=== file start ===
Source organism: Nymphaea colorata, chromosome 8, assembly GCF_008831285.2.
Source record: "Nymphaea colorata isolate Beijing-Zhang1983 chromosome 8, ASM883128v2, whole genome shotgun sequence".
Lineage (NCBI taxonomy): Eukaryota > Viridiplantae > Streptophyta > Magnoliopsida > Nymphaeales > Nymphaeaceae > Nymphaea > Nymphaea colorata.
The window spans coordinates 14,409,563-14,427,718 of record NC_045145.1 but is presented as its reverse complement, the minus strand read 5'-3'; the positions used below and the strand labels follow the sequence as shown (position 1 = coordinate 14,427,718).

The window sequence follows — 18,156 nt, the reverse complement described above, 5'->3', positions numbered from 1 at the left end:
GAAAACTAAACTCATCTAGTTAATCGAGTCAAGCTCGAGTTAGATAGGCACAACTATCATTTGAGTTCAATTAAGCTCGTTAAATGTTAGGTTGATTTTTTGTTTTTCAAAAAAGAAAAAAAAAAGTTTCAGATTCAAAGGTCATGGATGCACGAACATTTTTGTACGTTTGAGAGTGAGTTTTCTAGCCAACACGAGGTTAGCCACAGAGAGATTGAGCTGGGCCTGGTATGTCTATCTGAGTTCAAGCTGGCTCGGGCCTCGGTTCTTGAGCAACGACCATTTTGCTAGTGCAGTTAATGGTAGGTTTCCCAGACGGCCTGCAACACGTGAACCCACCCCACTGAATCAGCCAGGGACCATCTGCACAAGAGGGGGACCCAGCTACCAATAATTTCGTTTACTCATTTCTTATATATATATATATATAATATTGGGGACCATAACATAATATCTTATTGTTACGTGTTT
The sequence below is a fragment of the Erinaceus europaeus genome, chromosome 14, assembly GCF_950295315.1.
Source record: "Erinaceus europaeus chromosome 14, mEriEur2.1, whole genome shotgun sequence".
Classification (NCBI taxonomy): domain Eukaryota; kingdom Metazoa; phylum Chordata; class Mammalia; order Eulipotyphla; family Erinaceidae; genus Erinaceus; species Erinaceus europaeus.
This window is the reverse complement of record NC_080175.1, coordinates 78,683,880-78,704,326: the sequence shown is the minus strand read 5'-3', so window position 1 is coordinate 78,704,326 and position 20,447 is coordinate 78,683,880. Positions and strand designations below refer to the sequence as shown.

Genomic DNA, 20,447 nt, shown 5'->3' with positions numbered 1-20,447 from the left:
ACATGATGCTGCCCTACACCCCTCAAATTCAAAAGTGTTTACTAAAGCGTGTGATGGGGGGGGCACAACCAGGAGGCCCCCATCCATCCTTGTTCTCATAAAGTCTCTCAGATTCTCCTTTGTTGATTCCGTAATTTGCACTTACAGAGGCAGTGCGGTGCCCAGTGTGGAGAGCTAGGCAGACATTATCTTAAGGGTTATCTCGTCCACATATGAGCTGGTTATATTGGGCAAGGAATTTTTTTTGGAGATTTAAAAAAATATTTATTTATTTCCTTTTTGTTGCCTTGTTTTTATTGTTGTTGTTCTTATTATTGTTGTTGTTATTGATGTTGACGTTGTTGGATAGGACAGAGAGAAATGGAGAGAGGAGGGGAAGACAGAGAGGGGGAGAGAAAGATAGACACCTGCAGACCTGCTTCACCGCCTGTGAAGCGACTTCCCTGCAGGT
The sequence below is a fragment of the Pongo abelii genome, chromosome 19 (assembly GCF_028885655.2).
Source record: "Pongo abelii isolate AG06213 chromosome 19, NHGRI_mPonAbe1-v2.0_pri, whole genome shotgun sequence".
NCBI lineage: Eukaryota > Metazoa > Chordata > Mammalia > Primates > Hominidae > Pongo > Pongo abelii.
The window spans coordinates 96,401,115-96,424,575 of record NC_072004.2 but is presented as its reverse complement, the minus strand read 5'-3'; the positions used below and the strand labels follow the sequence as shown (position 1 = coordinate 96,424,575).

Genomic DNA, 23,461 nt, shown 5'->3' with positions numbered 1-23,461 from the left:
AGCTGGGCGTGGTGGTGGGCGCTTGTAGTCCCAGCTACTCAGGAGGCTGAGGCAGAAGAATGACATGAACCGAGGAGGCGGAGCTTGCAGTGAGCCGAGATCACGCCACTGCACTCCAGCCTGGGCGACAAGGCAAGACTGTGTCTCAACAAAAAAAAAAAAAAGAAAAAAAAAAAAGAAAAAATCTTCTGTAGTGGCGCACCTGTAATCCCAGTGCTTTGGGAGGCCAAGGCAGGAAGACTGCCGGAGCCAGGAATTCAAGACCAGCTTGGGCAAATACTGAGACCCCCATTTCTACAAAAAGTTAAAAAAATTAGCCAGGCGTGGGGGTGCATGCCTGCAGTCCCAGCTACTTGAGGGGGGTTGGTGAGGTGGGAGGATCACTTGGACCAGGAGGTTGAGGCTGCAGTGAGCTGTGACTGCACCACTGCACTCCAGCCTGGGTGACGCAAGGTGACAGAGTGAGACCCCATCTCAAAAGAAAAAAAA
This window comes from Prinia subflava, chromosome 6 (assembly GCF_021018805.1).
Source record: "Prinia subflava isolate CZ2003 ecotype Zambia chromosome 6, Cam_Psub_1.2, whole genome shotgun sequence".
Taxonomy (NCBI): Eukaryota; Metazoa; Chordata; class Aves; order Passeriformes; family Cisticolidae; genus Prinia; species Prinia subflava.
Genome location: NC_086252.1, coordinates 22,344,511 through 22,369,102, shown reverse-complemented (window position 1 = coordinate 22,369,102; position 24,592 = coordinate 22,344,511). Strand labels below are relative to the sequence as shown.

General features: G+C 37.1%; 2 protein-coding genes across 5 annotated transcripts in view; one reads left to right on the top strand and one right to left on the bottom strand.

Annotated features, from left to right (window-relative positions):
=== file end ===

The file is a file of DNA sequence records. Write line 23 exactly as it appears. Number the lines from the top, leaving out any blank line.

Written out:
General features: G+C 37.1%; 2 protein-coding genes across 5 annotated transcripts in view; one reads left to right on the top strand and one right to left on the bottom strand.